Appendix F4— Guidelines for Collecting Specimens from Potential SARS Patients
Supplement F: Laboratory Guidance
Public Health Guidance for Community-Level Preparedness and Response to Severe Acute Respiratory Syndrome (SARS) Version 2/3
This document updates and replaces the guidelines for specimen collection posted previously on CDC’s SARS website, to reflect the most recent information on laboratory diagnostics for SARS-CoV. The main changes are as follows:1
- Addition of stool, serum, and plasma to the list of specimens for RT-PCR testing
- Addition of information on the optimal timing of specimen collection and testing by specimen type
- Recommendation to collect multiple specimens for RT-PCR testing
Before collecting and shipping specimens for SARS-CoV testing, consult with the state health department/state epidemiologist to determine whether the patient meets the SARS case definition.
- Consult the state or local health department to determine the appropriateness and details of SARS testing.
- If possible, collect multiple specimens from different body sites and at different times during illness.
- A signed consent form is recommended when collecting specimens for SARS-CoV RT-PCR or antibody testing.
When possible, collect multiple respiratory specimens for testing. For example, collect specimens from two different sites on the same day (e.g., one nasopharyngeal swab and a stool specimen or another respiratory specimen) or from two different times during the illness. The chart on the last page specifies recommended specimen types for SARS-CoV diagnostics by stage of illness, including postmortem specimen collection.
A signed consent form is recommended when collecting specimens for SARS-CoV RT-PCR or antibody testing. Find information on the consent process for the collection of;
Although studies to date have not definitively determined the best specimens for SARS RT-PCR diagnostics, it is reasonable to collect:
- During the first week of illness: Nasophyaryngeal (NP) swab plus oropharygeal (OP) swab and a serum or plasma specimen
- After the first week of illness: NP swab plus OP swab and a stool specimen
Serum specimens for SARS-CoV antibody testing should be collected when the diagnosis is first suspected and at later times if indicated. An antibody response is occasionally detected during the first week of illness, likely to be detected by the end of the second week of illness, and sometimes may not be detected until > 28 days after onset of symptoms.
I. Collecting Respiratory Specimens
Eight types of respiratory specimens may be collected for viral and/or bacterial diagnostics: 1) nasopharyngeal wash/aspirates, 2) nasopharyngeal swabs, 3) oropharyngeal swabs, 4) broncheoalveolar lavage, 5) tracheal aspirate, 6) pleural fluid tap, 7) sputum; and 8) post-mortem tissue. Nasopharyngeal wash/aspirates are the specimen of choice for detection of most respiratory viruses and are the preferred specimen type for children under age 2 years.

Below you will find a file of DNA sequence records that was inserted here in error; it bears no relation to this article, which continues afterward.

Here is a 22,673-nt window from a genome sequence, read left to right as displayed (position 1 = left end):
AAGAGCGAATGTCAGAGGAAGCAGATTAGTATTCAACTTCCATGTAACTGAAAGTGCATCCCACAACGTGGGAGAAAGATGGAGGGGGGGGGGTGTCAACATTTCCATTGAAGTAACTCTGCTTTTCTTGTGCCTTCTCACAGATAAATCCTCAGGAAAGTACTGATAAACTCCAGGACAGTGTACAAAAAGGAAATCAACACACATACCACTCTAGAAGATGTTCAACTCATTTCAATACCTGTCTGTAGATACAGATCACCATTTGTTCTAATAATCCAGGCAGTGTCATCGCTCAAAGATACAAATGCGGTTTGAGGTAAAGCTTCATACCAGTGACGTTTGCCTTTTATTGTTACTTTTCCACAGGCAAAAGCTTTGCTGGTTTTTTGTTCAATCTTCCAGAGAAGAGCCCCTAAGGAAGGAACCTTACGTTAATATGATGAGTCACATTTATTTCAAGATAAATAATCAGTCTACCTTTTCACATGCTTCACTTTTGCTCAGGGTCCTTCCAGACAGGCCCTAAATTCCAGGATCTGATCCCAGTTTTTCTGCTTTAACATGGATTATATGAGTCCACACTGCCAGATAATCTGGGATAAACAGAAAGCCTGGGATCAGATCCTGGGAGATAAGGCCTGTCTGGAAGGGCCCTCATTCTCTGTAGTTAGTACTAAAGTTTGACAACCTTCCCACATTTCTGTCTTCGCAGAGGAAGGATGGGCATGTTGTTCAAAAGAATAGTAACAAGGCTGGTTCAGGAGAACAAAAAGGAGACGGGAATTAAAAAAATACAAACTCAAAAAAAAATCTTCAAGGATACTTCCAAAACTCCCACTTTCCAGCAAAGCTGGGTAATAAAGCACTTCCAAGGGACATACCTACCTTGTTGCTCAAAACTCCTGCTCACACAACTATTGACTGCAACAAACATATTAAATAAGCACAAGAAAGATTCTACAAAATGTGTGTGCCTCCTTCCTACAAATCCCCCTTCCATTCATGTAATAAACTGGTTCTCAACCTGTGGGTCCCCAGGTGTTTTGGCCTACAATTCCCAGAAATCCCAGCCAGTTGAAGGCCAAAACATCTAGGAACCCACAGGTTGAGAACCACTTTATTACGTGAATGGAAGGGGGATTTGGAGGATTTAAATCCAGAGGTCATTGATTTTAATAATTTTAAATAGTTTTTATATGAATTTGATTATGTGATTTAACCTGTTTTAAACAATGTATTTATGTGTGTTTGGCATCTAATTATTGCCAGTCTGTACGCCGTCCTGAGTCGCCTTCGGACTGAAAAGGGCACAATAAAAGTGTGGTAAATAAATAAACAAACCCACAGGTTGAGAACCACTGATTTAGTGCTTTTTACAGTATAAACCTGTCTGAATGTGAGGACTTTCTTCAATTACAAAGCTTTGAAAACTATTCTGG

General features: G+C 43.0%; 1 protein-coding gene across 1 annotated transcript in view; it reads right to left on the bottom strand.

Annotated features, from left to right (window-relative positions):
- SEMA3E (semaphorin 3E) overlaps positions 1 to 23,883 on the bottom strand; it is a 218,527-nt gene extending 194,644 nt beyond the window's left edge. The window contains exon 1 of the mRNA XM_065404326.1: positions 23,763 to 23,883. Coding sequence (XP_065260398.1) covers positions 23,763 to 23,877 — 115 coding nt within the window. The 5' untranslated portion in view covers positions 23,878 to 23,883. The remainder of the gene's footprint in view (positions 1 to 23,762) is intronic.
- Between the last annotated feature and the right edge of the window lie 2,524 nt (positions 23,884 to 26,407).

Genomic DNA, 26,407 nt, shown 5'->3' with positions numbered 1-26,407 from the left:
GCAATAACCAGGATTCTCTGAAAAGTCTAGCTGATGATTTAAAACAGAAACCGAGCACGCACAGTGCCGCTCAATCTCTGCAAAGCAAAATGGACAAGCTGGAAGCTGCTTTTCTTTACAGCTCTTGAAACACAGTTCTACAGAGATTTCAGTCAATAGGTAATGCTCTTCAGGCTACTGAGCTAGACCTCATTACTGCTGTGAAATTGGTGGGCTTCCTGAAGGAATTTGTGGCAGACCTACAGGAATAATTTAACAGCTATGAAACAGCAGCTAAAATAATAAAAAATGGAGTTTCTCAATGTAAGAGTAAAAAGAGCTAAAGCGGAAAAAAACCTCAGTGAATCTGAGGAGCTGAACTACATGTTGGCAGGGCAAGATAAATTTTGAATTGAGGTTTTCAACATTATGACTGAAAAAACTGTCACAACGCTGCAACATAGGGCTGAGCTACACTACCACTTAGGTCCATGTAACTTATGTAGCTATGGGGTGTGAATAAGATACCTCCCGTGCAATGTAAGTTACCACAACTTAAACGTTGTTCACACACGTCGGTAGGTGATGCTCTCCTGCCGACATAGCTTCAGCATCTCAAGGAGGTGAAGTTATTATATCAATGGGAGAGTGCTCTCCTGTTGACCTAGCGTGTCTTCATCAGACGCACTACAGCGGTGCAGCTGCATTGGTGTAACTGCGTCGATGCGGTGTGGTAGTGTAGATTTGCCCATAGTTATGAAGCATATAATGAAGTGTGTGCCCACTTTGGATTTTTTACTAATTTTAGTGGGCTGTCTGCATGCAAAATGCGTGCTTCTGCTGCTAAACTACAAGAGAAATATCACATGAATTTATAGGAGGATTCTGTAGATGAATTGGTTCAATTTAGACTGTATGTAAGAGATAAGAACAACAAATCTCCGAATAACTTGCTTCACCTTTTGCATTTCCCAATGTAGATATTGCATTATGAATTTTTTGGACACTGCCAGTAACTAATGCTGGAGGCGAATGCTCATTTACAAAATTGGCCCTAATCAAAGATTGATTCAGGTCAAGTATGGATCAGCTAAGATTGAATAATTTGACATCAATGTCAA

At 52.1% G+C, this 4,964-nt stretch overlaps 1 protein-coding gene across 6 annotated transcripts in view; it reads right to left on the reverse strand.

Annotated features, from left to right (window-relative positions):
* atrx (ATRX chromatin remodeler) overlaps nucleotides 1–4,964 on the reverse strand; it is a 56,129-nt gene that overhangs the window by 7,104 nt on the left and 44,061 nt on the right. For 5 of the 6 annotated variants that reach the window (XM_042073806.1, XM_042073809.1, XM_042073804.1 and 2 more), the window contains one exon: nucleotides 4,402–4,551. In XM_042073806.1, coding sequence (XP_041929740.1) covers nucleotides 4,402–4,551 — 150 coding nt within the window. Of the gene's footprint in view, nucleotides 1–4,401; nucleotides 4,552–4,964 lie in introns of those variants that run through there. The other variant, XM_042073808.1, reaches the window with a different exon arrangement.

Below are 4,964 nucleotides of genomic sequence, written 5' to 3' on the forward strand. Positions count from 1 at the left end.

In contrast to most respiratory pathogens for which respiratory specimens are optimally collected within 72 hours after the onset of symptoms, levels of SARS-CoV may be higher later in the course of the illness.
Before collecting specimens, review the infection control precautions in Supplement I.
A. Collecting specimens from the upper respiratory tract
- Nasopharyngeal wash/aspirate
Have the patient sit with head tilted slightly backward. Instill 1 ml-1.5 ml of nonbacteriostatic saline (pH 7.0) into one nostril. Flush a plastic catheter or tubing with 2 ml-3 ml of saline. Insert the tubing into the nostril parallel to the palate. Aspirate nasopharyngeal secretions. Repeat this procedure for the other nostril. Collect the specimens in sterile vials. Label each specimen container with the patient's ID number and the date collected. If shipping domestically, use cold packs to keep the sample at 4°C. If shipping internationally, pack in dry ice.
- Nasopharyngeal or oropharyngeal swabs
Use only sterile dacron or rayon swabs with plastic shafts. Do not use calcium alginate swabs or swabs with wooden sticks, as they may contain substances that inactivate some viruses and inhibit PCR testing.
- Nasopharyngeal swabs -- Insert a swab into the nostril parallel to the palate. Leave the swab in place for a few seconds to absorb secretions. Swab both nostrils.
- Oropharyngeal swabs -- Swab the posterior pharynx and tonsillar areas, avoiding the tongue.
Place the swabs immediately into sterile vials containing 2 ml of viral transport media. Break the applicator sticks off near the tip to permit tightening of the cap. Label each specimen container with the patient's ID number and the date the sample was collected. If shipping domestically, use cold packs to keep sample at 4°C. If shipping internationally, pack in dry ice.
B. Collecting specimens from the lower respiratory tract
Broncheoalveolar lavage, tracheal aspirate, pleural fluid tap
Centrifuge half of the specimen, and fix the cell pellet in formalin. Place the remaining unspun fluid in sterile vials with external caps and internal O-ring seals. If there is no internal O-ring seal, then seal tightly with the available cap and secure with Parafilm ® . Label each specimen container with the patient's ID number and the date the sample was collected. If shipping domestically, use cold packs to keep sample at 4°C. If shipping internationally, ship fixed cells at room temperature and unfixed cells frozen.